Trump, Australia's Turnbull seek common
ground on trade, China
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[February 24, 2018]
By Ayesha Rascoe
WASHINGTON (Reuters) - U.S. President
Donald Trump and Australian Prime Minister Malcolm Turnbull held talks
on Friday at the White House where the two leaders sought to put aside
previous tensions, but divisions on trade remained.
Trump pulled the United States out of the original 12-member
Trans-Pacific Partnership - which was backed by Turnbull - soon after
taking office last year and he repeated his opposition to the deal
during a joint press conference on Friday.
"The Trans-Pacific Partnership was not a good deal for us," Trump said,
stressing that he would rejoin a deal that was better for the United
States, but prefers bilateral deals over pacts involving many countries.
Trump has argued the trade deal would hurt U.S. workers.
Australia and the other remaining members of the pact published an
amended version of the agreement this week and are expected to sign the
new deal in March.
China's rising global power was also on the agenda for the White House
talks with Turnbull. Trump has been a harsh critic of China's trade
policies, while Australia has typically taken a less confrontational
approach with China, its largest trading partner.
"There are people that want to try to paint the United States and its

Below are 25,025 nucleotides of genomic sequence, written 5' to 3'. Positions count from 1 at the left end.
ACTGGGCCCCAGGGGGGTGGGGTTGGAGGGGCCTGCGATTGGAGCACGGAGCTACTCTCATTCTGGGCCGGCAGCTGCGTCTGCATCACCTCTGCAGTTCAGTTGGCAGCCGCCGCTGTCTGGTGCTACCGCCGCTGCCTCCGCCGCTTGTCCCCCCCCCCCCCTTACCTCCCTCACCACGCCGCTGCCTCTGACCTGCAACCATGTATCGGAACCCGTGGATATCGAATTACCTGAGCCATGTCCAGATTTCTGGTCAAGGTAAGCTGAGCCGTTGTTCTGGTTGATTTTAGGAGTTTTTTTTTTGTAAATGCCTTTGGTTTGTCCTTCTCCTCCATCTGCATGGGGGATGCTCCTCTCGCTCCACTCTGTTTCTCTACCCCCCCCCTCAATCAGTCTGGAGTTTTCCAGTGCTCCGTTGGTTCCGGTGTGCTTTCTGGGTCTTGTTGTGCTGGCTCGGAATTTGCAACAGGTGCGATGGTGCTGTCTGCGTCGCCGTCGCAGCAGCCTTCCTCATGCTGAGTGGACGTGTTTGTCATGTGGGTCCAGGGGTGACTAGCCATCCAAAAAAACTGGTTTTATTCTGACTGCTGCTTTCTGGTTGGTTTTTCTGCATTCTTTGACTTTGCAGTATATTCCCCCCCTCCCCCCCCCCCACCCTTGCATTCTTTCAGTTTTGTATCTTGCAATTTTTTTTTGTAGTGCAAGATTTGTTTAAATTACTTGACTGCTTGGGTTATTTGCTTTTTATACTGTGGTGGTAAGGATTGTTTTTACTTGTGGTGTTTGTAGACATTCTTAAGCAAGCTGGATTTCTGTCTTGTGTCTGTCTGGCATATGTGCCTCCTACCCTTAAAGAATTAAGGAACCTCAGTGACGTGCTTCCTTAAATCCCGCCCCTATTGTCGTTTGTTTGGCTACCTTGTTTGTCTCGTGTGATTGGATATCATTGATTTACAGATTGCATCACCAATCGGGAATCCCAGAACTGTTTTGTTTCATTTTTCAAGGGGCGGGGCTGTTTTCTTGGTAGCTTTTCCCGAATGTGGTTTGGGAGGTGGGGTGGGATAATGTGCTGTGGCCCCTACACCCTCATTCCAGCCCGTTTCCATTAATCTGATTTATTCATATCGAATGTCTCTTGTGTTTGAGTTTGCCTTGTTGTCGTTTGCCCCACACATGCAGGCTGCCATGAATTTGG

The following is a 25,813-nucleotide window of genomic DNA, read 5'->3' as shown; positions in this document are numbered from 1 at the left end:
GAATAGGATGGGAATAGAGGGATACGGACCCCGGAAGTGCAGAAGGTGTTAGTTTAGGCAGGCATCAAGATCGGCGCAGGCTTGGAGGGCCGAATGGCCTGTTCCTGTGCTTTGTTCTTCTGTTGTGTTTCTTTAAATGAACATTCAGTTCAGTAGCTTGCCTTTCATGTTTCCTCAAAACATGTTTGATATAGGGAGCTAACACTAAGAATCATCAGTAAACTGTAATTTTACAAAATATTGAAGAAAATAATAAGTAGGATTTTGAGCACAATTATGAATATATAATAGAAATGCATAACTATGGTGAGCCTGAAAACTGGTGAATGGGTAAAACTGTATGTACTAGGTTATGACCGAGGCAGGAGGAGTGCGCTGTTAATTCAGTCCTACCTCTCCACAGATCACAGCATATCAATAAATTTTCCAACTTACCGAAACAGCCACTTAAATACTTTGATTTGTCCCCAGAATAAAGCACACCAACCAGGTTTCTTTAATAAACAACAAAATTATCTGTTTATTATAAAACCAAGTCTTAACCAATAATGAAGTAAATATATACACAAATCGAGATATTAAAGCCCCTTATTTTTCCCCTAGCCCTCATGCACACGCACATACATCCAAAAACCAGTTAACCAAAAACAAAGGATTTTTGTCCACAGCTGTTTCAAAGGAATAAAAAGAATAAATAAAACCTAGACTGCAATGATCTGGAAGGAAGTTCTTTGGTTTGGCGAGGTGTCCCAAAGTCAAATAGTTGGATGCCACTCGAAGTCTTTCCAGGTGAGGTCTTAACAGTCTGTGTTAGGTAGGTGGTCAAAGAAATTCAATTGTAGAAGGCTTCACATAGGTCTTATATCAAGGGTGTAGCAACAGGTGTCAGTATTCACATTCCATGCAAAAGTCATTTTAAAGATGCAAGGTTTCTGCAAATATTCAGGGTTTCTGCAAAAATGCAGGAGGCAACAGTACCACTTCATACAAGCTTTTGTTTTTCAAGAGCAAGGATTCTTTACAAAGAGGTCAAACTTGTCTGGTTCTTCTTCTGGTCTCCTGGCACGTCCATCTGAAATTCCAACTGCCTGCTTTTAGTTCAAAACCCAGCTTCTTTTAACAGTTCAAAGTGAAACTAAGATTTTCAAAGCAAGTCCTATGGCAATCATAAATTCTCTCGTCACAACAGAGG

allies like Australia as being against China in some sort of rerun of
the Cold War," Turnbull told reporters. "But ... that is not accurate."
Trump said that U.S. ties with Beijing have improved, but warned that
the relationship could be derailed over trade disputes.
"That can be the only thing that can get in the way of a truly long-term
great relationship, because we have all the ingredients for friendship,"
[to top of second column]
President Donald Trump meets with Australian Prime Minister Malcolm
Turnbull at the White House in Washington, U.S., February 23, 2018.
Turnbull's visit to the White House followed tense interactions
between the two leaders last year, when they clashed over a refugee
But Trump praised U.S.-Australia ties on Friday.
"The relationship we have with Australia is a terrific relationship
and probably stronger now than ever before," Trump said in brief
public remarks at the Oval Office ahead of his meeting with the
Australian prime minister.
Turnbull told the news conference that he and Trump had agreed on
new initiatives to deepen security and economic ties.
"We're seeking to expand transparent and competitive global energy
markets, cooperating on high-quality infrastructure investment in
the United States and in the region - we've spent a lot of time
talking about infrastructure, especially urban infrastructure,"
Turnbull told reporters.
(Additional reporting by David Alexander; editing by Jonathan Oatis
and G Crosse)
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